The idea of snapping up a property at an auction can be appealing to some homebuyers. But it’s vital to be prepared, and be aware of the potential pitfalls.
Traditionally, properties sold at auction were those that were difficult to sell privately – repossessions, homes that had been overpriced, or properties in a less desirable location.
These days, auction properties can be highly sought after, including those that offer redevelopment potential. People tend to buy at auction looking for bang for their buck, a rare
to market property and a fast sale.
What some buyers don’t realise is just how quick a fast sale really is. When the gavel comes down in a traditional auction, the buyer is committing to paying a ten per cent, non-refundable deposit and completing within 28 days. That includes mortgage agreed, survey sorted, conveyancing done, contacts exchanged, everything.
In recent years, the modern method of auction has become more popular. Here buyers bid online against each other for a property until the auction completion date. Although deposits or reservation fees are similarly non-refundable, they can be lower and buyers can sometimes have longer to complete the purchase – often as long as 56 days.
While the need to complete within a limited timeframe puts everyone under added pressure, in general lenders do not have an issue with providing mortgages for auction properties. However, from a lender’s and a broker’s perspective there are three key steps prospective buyers can take to alleviate the time pressure – and the stress – for everyone.
Survey your options: Sometimes the auction pack for a property will include a survey. If it doesn’t, then think about commissioning one before the auction or getting together with other interested parties to do so. Many of the properties that come to auction haven’t been on the market for years and so may not have been subject to a survey for a very long time. There can be surprises, from structural problems to issues with titles to restrictive covenants. A few hundred pounds spent upfront can save a whole lot of pain further along the buying processes.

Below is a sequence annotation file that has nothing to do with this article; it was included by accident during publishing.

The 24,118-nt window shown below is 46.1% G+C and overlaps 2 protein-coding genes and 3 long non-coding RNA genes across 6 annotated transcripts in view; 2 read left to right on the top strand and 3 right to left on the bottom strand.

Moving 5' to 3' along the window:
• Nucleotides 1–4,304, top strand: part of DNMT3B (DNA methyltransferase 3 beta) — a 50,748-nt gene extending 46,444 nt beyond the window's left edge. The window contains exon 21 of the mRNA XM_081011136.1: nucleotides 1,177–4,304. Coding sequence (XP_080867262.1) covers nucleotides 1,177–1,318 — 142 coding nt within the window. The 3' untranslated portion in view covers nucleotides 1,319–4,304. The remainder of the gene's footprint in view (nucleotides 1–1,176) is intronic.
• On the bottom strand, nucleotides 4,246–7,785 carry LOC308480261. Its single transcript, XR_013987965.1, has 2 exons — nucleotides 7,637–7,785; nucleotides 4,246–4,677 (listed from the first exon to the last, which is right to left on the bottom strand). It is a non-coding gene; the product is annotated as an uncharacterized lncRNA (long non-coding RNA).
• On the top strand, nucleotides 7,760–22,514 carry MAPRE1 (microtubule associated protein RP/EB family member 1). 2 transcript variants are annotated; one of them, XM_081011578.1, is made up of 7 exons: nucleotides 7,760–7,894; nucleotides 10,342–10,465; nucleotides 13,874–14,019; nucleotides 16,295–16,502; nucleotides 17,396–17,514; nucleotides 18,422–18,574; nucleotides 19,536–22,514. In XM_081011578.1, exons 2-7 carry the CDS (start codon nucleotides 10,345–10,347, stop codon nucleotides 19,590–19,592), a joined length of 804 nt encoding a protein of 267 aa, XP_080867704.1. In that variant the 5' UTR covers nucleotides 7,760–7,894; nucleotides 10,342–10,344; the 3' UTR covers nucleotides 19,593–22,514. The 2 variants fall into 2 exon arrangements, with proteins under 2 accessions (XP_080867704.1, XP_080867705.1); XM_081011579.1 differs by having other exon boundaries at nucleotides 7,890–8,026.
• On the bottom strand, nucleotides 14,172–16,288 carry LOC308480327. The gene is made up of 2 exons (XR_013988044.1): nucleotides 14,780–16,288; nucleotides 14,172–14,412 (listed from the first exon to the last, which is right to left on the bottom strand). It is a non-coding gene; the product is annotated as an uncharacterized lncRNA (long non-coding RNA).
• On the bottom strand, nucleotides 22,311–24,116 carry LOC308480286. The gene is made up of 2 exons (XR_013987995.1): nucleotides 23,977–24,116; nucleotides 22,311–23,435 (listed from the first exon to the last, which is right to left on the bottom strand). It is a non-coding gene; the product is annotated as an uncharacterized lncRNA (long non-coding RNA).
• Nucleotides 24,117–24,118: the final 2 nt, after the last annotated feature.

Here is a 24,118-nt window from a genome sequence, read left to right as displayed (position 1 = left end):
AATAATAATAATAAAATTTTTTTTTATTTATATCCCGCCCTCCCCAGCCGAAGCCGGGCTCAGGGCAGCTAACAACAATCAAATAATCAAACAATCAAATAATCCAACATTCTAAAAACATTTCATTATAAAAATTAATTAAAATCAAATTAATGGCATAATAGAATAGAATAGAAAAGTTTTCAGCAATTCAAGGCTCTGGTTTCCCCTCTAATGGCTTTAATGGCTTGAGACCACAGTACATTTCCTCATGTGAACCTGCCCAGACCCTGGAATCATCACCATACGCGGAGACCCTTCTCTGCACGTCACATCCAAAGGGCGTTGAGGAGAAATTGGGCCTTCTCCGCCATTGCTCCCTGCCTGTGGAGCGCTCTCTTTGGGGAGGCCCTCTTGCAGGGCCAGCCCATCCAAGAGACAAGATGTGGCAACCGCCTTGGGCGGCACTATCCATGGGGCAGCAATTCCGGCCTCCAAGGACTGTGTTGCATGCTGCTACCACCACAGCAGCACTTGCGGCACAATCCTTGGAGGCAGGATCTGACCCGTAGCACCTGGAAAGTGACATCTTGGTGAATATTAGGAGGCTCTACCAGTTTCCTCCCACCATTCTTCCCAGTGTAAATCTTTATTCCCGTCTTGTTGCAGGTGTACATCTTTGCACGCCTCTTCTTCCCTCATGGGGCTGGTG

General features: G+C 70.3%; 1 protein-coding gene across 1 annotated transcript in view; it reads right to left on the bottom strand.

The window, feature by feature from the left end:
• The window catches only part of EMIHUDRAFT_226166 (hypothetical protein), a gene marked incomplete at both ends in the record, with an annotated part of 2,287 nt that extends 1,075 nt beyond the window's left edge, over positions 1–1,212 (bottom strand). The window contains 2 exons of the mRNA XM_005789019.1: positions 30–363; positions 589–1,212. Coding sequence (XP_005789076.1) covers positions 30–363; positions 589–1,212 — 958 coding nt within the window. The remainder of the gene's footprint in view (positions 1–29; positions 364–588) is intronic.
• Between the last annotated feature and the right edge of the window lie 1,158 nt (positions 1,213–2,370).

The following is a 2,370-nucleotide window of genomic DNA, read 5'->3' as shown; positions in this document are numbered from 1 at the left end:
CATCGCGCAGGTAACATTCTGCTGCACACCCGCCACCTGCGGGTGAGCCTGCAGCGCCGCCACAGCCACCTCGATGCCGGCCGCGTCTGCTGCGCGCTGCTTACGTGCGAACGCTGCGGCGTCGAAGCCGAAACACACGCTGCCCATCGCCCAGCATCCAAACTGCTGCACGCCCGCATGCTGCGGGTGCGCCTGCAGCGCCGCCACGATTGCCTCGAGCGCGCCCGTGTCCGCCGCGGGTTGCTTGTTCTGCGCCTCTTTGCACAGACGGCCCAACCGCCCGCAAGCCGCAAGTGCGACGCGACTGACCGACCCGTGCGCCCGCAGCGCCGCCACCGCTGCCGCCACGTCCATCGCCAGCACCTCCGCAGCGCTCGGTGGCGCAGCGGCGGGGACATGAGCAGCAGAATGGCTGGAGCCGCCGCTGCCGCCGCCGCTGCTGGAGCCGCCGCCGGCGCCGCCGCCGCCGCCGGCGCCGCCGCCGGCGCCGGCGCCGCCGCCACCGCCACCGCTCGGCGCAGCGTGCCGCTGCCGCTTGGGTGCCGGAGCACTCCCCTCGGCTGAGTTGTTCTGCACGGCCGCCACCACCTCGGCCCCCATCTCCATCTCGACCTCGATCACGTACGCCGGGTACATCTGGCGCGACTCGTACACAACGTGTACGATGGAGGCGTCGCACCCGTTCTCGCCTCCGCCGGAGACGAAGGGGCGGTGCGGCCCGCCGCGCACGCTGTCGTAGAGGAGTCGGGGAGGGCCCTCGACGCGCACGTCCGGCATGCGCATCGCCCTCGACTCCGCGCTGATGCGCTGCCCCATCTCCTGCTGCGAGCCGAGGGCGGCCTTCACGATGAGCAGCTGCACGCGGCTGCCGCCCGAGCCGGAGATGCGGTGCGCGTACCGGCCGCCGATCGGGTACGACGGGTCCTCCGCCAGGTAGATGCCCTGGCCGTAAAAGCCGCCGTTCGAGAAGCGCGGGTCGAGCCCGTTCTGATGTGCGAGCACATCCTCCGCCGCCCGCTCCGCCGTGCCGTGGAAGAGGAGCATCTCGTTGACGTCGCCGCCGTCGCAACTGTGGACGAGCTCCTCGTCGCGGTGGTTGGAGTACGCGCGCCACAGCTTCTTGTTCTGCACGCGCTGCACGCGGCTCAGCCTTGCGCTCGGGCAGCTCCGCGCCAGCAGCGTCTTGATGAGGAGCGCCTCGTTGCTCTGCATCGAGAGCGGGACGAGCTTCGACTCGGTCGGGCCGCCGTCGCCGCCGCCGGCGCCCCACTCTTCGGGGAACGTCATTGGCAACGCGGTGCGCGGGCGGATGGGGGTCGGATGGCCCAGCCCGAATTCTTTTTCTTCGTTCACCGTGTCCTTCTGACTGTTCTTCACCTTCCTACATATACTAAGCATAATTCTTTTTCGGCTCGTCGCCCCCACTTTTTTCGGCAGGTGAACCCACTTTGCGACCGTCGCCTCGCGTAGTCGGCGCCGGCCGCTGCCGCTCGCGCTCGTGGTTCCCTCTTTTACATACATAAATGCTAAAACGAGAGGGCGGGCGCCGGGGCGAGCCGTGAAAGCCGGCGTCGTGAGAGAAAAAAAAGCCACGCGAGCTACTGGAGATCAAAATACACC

It’s worth mentioning here that a builder is clearly not a surveyor. Just because a builder has taken a look around a potential redevelopment property and thinks it looks a sound investment, is no guarantee that the lender will agree.
Get a mortgage ready. Whether you’re going down the traditional or the modern auction route, you will need to be mortgage ready so you can move quickly. That doesn’t mean having an agreement in principle. It means having a mortgage agreement in place and ready to go. Look for a lender that can work within your time parameters. You will need to have all your documentation, such as payslips and bank statements ready and credit searches completed. It’s also worth double checking that you are on the electoral roll and you must be ready to provide an audit trail for your deposit money.
Take advice:If you are buying an auction property you may find that your options are slightly more limited in terms of lenders and that the interest rate might be a percentage higher.
Finally, do not let your heart rule your head and bid over your maximum borrowing capacity. This can be an extremely costly mistake as there is no guarantee your mortgage provider will agree to this increase.
*Andrew Milnes is Business principal at Mortgage Advice Bureau, Bingley. Contact: 01274 568832